Map of life expectancy at birth from Global Education Project.

Sunday, December 31, 2023

Sunday Sermonette: The Just World Fallacy

 The "just world fallacy"or illusion is a cognitive bias that assumes the consequences of actions are morally determined -- that people ultimately get what they deserve based on the rightness of their actions. Psalms 36 and 37 are among many that express this fallacy as fact. Indeed, the just world fallacy is central to most religions -- God rewards the righteous and faithful, and punishes the wicked and impious. Of course this is not true. 

Note verse 11 of Psalm 37, which the RSV translates as "The meek shall possess the land." KJV translates this as "The meek shall inherit the earth," and I suspect that the Hebrew is the same as Matthew 5, which is also usually translated as "The meek shall inherit the earth." As we have seen, a lot of material in the gospels is lifted from the psalms.


To the choirmaster. A Psalm of David, the servant of the Lord.

36 Transgression speaks to the wicked
    deep in his heart;
there is no fear of God
    before his eyes.
For he flatters himself in his own eyes
    that his iniquity cannot be found out and hated.
The words of his mouth are mischief and deceit;
    he has ceased to act wisely and do good.
He plots mischief while on his bed;
    he sets himself in a way that is not good;
    he spurns not evil.

Thy steadfast love, O Lord, extends to the heavens,
    thy faithfulness to the clouds.
Thy righteousness is like the mountains of God,
    thy judgments are like the great deep;
    man and beast thou savest, O Lord.

How precious is thy steadfast love, O God!
    The children of men take refuge in the shadow of thy wings.
They feast on the abundance of thy house,
    and thou givest them drink from the river of thy delights.
For with thee is the fountain of life;
    in thy light do we see light.

10 O continue thy steadfast love to those who know thee,
    and thy salvation to the upright of heart!
11 Let not the foot of arrogance come upon me,
    nor the hand of the wicked drive me away.
12 There the evildoers lie prostrate,
    they are thrust down, unable to rise.

A Psalm of David.


37 Fret not yourself because of the wicked,
    be not envious of wrongdoers!
For they will soon fade like the grass,
    and wither like the green herb.

Trust in the Lord, and do good;
    so you will dwell in the land, and enjoy security.
Take delight in the Lord,
    and he will give you the desires of your heart.

Commit your way to the Lord;
    trust in him, and he will act.
He will bring forth your vindication as the light,
    and your right as the noonday.

Be still before the Lord, and wait patiently for him;
    fret not yourself over him who prospers in his way,
    over the man who carries out evil devices!

Refrain from anger, and forsake wrath!
    Fret not yourself; it tends only to evil.
For the wicked shall be cut off;
    but those who wait for the Lord shall possess the land.

10 Yet a little while, and the wicked will be no more;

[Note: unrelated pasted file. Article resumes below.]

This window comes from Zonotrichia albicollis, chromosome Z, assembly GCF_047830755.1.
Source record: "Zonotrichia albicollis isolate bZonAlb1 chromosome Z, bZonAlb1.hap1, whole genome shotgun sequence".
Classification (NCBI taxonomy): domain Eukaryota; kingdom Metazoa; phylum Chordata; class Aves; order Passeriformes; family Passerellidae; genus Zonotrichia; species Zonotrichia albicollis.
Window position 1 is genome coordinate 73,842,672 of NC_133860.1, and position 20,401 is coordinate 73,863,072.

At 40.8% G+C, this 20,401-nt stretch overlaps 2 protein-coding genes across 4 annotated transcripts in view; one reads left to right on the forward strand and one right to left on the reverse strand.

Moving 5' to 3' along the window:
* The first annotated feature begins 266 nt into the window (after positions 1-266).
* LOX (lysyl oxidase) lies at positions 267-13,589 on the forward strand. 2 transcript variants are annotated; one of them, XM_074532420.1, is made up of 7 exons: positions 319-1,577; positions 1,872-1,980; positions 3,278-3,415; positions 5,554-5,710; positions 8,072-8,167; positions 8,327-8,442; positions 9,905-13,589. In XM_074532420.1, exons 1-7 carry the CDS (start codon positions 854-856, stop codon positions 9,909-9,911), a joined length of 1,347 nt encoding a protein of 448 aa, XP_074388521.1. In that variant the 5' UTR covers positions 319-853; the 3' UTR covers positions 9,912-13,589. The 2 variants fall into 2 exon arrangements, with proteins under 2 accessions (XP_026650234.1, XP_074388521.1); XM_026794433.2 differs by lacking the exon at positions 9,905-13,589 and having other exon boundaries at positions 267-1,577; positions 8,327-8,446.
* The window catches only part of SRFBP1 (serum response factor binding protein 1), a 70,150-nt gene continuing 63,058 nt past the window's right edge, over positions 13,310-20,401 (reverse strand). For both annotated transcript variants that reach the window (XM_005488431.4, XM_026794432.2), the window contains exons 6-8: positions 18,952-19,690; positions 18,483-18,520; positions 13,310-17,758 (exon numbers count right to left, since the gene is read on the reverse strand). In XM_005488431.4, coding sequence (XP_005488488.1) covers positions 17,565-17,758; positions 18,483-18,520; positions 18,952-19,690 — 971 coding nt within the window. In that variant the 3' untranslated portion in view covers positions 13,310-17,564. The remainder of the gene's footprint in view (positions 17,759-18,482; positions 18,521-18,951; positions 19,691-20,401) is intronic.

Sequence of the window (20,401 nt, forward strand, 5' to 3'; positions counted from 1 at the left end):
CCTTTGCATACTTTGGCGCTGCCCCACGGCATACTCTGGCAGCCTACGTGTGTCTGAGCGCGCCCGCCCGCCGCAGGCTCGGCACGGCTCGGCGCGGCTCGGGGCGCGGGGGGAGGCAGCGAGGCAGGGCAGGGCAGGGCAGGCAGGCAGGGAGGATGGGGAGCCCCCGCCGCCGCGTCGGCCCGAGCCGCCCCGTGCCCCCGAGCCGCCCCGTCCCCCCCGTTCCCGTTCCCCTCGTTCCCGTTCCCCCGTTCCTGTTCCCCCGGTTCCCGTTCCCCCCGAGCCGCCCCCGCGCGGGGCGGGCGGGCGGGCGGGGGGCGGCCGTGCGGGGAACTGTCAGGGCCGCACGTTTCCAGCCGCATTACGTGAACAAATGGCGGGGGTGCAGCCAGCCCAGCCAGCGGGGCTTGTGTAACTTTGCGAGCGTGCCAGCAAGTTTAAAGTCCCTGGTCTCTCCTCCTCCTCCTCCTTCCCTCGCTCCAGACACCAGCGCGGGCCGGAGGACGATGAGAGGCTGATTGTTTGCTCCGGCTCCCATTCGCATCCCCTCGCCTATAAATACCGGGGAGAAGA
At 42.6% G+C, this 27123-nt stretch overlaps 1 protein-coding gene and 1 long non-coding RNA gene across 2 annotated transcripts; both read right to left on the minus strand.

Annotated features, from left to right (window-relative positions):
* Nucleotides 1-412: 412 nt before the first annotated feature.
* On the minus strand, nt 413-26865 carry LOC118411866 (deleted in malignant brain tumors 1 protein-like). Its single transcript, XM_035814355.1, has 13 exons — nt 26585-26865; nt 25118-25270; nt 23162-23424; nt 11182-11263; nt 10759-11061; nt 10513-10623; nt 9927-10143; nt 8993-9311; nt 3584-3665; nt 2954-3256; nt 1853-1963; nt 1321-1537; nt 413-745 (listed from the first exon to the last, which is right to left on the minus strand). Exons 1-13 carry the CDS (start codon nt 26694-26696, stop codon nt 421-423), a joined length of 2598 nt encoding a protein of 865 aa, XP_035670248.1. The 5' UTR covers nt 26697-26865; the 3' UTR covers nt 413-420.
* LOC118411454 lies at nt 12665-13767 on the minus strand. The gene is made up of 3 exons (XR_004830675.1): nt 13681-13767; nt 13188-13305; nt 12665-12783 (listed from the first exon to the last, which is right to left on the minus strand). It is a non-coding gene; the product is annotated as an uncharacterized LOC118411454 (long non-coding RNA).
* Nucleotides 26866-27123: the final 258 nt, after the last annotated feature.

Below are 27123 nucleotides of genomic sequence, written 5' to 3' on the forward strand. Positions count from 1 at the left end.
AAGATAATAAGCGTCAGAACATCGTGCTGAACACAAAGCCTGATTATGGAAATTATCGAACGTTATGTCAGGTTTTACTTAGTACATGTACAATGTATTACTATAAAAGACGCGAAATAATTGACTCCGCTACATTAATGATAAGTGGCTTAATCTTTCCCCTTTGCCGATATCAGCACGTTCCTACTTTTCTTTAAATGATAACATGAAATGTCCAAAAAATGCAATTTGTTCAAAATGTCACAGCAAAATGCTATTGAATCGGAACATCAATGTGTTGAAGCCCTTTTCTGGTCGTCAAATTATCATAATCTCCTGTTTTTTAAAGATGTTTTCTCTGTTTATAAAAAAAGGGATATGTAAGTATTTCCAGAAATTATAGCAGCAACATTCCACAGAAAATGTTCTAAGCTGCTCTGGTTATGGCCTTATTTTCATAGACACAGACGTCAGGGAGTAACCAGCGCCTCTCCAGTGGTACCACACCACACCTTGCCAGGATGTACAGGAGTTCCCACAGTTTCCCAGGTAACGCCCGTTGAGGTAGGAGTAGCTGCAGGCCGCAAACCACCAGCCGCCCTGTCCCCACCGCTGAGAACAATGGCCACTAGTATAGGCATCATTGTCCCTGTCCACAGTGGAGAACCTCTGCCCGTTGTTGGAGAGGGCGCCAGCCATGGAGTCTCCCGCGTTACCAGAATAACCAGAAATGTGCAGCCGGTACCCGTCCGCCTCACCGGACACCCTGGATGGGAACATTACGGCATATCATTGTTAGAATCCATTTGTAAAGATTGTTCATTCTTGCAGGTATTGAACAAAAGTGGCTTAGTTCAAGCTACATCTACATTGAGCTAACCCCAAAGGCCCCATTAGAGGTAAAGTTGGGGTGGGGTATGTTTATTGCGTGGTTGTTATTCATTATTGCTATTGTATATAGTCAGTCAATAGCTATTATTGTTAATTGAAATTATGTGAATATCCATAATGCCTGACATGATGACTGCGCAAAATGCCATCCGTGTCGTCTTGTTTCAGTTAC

though you look well at his place, he will not be there.
11 But the meek shall possess the land,
    and delight themselves in abundant prosperity.

12 The wicked plots against the righteous,
    and gnashes his teeth at him;
13 but the Lord laughs at the wicked,
    for he sees that his day is coming.

14 The wicked draw the sword and bend their bows,
    to bring down the poor and needy,
    to slay those who walk uprightly;
15 their sword shall enter their own heart,
    and their bows shall be broken.

16 Better is a little that the righteous has
    than the abundance of many wicked.
17 For the arms of the wicked shall be broken;
    but the Lord upholds the righteous.

18 The Lord knows the days of the blameless,
    and their heritage will abide for ever;
19 they are not put to shame in evil times,
    in the days of famine they have abundance.

20 But the wicked perish;
    the enemies of the Lord are like the glory of the pastures,
    they vanish—like smoke they vanish away.

21 The wicked borrows, and cannot pay back,
    but the righteous is generous and gives;
22 for those blessed by the Lord shall possess the land,
    but those cursed by him shall be cut off.

23 The steps of a man are from the Lord,
    and he establishes him in whose way he delights;
24 though he fall, he shall not be cast headlong,
    for the Lord is the stay of his hand.

25 I have been young, and now am old;
    yet I have not seen the righteous forsaken
    or his children begging bread.
26 He is ever giving liberally and lending,
    and his children become a blessing.

27 Depart from evil, and do good;
    so shall you abide for ever.
28 For the Lord loves justice;
    he will not forsake his saints.

The righteous shall be preserved for ever,
    but the children of the wicked shall be cut off.
29 The righteous shall possess the land,
    and dwell upon it for ever.

30 The mouth of the righteous utters wisdom,
    and his tongue speaks justice.
31 The law of his God is in his heart;
    his steps do not slip.

32 The wicked watches the righteous,
    and seeks to slay him.
33 The Lord will not abandon him to his power,
    or let him be condemned when he is brought to trial.

34 Wait for the Lord, and keep to his way,
    and he will exalt you to possess the land;
    you will look on the destruction of the wicked.

35 I have seen a wicked man overbearing,
    and towering like a cedar of Lebanon.[a]
36 Again I[b] passed by, and lo, he was no more;
    though I sought him, he could not be found.

37 Mark the blameless man, and behold the upright,
    for there is posterity for the man of peace.
38 But transgressors shall be altogether destroyed;
    the posterity of the wicked shall be cut off.

39 The salvation of the righteous is from the Lord;
    he is their refuge in the time of trouble.
40 The Lord helps them and delivers them;
    he delivers them from the wicked, and saves them,
    because they take refuge in him.


  1. Psalm 37:35 Gk: Heb obscure
  2. Psalm 37:36 Gk Syr Jerome: Heb he



Saturday, December 30, 2023